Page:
LESSON 8: Exploring Bioinformatics Careers
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LESSON 8: Exploring Bioinformatics CareersPowerPoint slides to accompany Using Bioinformatics: Genetic Research
DNA Sequencing Core Lab Manager ELLEN SISK, MSPlace of Employment:Seattle Biomedical Research InstituteType of Work:Manages the DNA Sequencing Core. The Core lab is a centralized facility that provides DNA sequencing for all the researchers at the Institute.The Seattle BioMed Sequencing Core facility has been in operation for over 18 years and offers DNA sequencing and analysis to Seattle's scientific community, as well as international scientists and organizations. Our service provides cost-effective solutions for small laboratories that lack access to sequencing technology.
CAREERS IN SPOTLIGHT: DNA Sequencing Core Lab ManagerWhat do they do?The manager oversees the core lab facility. These types of facilities make it possible to perform DNA sequencing reactions and analysis for many different researchers at a given institution, company, or university. The Core lab facility makes it possible for many researchers to share the same DNA sequencing facility and expertise of technicians and the Core Lab Manager.
What kind of training is involved?Bachelors degree in biology, molecular biology, biochemistry, or related discipline. Some have a Masters degree or a PhD.
What is a typical salary for a Core Manager?Salaries vary with experience and range from $50-$100,000 per year ($25-$50/hour).
Source: Genome Technology Salary Survey 2010
Postdoctoral Scientist, DNA and History KRISHNA VEERAMAH, PhDPlace of Employment:University of California, Los Angeles (UCLA)Type of Work:Human population genetics, with emphasis on Sub-Saharan AfricaI always liked genetics, but it wasnt my first choice at school. I wanted to be a footballer (or soccer player), but working with all these clever things like Y chromosomes possibly descended from the brother of Moses, I eventually started doing my own work and got wrapped into it.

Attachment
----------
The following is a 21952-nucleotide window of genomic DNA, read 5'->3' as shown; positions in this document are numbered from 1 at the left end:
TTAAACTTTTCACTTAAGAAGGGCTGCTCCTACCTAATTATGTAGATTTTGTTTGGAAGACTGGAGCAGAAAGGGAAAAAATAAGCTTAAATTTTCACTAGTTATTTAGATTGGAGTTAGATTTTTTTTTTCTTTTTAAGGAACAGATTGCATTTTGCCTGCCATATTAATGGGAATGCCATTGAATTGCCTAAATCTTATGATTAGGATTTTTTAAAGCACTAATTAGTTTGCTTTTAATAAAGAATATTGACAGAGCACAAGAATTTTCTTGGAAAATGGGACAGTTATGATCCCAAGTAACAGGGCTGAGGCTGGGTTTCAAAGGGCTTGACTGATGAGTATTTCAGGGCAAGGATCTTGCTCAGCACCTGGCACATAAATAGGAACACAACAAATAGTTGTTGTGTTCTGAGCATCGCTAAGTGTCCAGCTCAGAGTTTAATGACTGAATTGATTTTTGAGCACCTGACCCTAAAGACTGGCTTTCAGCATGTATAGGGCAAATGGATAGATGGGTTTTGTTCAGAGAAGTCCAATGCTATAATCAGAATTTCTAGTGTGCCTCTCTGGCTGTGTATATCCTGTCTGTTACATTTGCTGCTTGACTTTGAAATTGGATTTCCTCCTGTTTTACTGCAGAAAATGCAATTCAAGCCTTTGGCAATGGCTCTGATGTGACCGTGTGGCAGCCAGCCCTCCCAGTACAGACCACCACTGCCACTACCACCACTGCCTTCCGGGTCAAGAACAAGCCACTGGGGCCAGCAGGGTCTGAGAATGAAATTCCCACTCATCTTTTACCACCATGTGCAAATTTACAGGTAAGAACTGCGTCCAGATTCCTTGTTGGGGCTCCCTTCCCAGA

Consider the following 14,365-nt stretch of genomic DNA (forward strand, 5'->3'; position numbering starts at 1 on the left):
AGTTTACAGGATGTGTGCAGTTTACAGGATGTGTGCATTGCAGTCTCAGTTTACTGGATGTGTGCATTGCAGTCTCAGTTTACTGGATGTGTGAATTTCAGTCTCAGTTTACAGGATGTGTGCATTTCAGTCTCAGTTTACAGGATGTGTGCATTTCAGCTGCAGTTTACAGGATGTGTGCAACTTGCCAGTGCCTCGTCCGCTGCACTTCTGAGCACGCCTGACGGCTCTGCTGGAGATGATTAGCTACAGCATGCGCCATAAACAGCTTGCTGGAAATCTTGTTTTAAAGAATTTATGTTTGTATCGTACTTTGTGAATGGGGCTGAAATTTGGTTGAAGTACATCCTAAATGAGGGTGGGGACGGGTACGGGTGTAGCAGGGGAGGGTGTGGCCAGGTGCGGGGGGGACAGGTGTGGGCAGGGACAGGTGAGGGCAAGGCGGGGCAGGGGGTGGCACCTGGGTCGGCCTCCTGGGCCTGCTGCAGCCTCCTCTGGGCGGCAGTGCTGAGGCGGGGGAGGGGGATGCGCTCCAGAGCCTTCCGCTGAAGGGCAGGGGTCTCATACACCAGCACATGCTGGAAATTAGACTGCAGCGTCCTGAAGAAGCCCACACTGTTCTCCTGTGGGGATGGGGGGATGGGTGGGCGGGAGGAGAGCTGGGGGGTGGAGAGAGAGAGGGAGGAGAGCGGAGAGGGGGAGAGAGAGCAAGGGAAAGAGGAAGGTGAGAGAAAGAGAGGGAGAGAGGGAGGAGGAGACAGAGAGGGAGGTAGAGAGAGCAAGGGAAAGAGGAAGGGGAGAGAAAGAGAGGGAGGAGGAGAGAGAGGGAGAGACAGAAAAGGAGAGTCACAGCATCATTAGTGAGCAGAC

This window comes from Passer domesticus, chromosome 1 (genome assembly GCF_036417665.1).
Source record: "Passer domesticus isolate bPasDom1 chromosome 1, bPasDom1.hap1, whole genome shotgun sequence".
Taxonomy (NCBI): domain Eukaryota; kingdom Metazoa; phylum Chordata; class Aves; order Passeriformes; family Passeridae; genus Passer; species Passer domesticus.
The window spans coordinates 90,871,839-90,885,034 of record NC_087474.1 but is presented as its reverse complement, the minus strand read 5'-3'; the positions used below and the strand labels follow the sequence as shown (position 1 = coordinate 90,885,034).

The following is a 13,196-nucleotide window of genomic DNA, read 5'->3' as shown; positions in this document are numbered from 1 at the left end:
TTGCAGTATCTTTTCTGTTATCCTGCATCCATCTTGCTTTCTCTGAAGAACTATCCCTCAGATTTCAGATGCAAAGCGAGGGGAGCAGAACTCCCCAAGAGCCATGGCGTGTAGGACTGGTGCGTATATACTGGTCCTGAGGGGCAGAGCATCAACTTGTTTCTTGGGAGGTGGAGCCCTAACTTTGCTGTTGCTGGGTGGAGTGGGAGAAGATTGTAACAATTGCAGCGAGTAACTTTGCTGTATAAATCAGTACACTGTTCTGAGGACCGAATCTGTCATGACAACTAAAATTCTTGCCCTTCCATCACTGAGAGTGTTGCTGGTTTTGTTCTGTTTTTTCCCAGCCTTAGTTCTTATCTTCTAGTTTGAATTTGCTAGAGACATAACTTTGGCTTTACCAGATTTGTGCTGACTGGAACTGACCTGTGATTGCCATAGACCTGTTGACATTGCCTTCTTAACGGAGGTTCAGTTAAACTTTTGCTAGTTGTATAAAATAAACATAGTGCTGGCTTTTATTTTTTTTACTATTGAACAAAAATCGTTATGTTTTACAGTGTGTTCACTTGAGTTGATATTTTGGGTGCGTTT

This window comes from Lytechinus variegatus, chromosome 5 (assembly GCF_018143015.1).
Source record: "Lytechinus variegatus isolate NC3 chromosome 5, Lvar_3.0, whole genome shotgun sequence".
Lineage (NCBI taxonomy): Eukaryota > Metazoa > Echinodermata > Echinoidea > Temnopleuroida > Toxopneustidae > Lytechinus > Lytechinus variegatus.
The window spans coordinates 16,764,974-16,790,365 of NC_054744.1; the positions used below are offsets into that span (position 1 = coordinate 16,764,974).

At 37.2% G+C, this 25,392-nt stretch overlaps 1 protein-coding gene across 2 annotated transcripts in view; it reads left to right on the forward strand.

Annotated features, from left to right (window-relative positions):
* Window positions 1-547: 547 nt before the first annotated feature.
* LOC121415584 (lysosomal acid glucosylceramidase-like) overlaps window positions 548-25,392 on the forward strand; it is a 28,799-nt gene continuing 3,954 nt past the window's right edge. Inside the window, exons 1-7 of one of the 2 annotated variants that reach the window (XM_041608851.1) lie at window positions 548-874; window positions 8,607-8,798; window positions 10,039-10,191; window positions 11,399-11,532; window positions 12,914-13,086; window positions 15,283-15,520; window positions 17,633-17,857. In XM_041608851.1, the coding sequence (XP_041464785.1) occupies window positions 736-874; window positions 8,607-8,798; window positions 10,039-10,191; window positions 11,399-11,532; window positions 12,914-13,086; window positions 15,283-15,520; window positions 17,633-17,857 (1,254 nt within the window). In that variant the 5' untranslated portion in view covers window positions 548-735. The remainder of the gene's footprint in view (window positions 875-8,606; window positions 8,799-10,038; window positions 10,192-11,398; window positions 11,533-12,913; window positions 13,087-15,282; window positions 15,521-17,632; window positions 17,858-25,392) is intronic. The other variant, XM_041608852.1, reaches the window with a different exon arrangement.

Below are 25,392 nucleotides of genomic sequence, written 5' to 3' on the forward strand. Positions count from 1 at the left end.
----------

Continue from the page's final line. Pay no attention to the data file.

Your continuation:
CAREERS IN SPOTLIGHT: Postdoctoral Scientist, DNA and HistoryWhat do they do?Postdoctoral Scientists are people with a PhD who desire more training. The DNA and History program at UCLA is unique a result of the dramatic increase in DNA data and biotechnology. The increase in DNA data influences research beyond biology, into the humanities and social sciences, like the history of human populations.
What kind of training is involved?Dr. Veeramah has a PhD and is doing additional training and teaching at UCLA.
What is a typical salary for a Postdoctoral Scientist?The minimum salary for a Postdoctoral Scientist funded by the National Institutes of Health (NIH): Starting salary: $37,740 ($18/hour). 5 years of experience: $47,940 ($24/hour).